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orris Garages produced a great variety of cars but they are perhaps best known for their very popular sportscars, many of which were modified for racing circuit use. Not long after the Second World War, MG was absorbed into the BMC empire but the sportscars remained MGs through and through. MG has a global following even today with classic and vintage car enthusiasts.

The pre-war TC was developed after the war into the TD, and then in the fifties into the TF.

One of the Oxbridge Rejects, has: a flashy old sports car in which he roared around town, farting like an old horse – the car, that is, not him. Colin, the owner, calls it the old lady and she is very much one of the characters in the book.

She is – as Pete the petrolhead easily identifies –an MG TF.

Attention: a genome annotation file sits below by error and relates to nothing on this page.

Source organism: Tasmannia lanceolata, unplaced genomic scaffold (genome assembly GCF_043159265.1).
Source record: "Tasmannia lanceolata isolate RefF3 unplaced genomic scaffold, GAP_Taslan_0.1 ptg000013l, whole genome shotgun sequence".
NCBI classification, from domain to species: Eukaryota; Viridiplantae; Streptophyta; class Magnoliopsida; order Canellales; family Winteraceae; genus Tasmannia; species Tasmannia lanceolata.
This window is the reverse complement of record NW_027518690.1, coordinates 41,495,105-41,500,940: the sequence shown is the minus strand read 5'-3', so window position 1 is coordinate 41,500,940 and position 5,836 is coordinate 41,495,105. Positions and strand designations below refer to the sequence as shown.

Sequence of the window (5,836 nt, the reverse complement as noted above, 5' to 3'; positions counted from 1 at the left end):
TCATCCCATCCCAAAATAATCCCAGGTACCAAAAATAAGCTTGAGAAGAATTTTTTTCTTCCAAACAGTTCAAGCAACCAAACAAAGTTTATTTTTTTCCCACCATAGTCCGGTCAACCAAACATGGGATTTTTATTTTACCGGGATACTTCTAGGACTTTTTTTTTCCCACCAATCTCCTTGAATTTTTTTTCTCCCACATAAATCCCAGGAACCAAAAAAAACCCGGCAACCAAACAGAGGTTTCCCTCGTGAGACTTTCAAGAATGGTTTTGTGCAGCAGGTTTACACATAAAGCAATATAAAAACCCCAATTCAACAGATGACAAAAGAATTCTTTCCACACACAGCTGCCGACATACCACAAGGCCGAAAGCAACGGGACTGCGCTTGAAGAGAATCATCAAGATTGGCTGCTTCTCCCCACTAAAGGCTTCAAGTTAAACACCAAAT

Colin loves driving her: He was through the village too fast to read the signs. The old lady was loving it, roaring gleefully at every touch of the accelerator, swinging round corners like a dancer only just in control of her legs. It was quite dark now and the swoop of the headlights added to the sense of being in a bubble of excitement, like a fairground ride.

But these were the days before MOT tests and old cars were often barely roadworthy. Hugh, who borrows the old lady, describes her scathingly: the brakes squelch like mud, the clutch pedal flaps like a mongrel’s tail and the gear stick nearly came off in my hand. Even Colin himself acknowledges that the violent shudders that accompanied her starting-up and switching-off performances must be putting considerable strain upon the rusty bodywork.

These were also the days before the clamp-down on drink-driving and Colin thinks nothing of stopping for a few beers whilst far from home with the old lady.

It is a lethal combination: an inexperienced, intoxicated driver and a fast car in poor condition. When they hit a sudden, sharp Z-bend, the disastrous result is the pivotal event of the plot.

Pictures from Classic MGs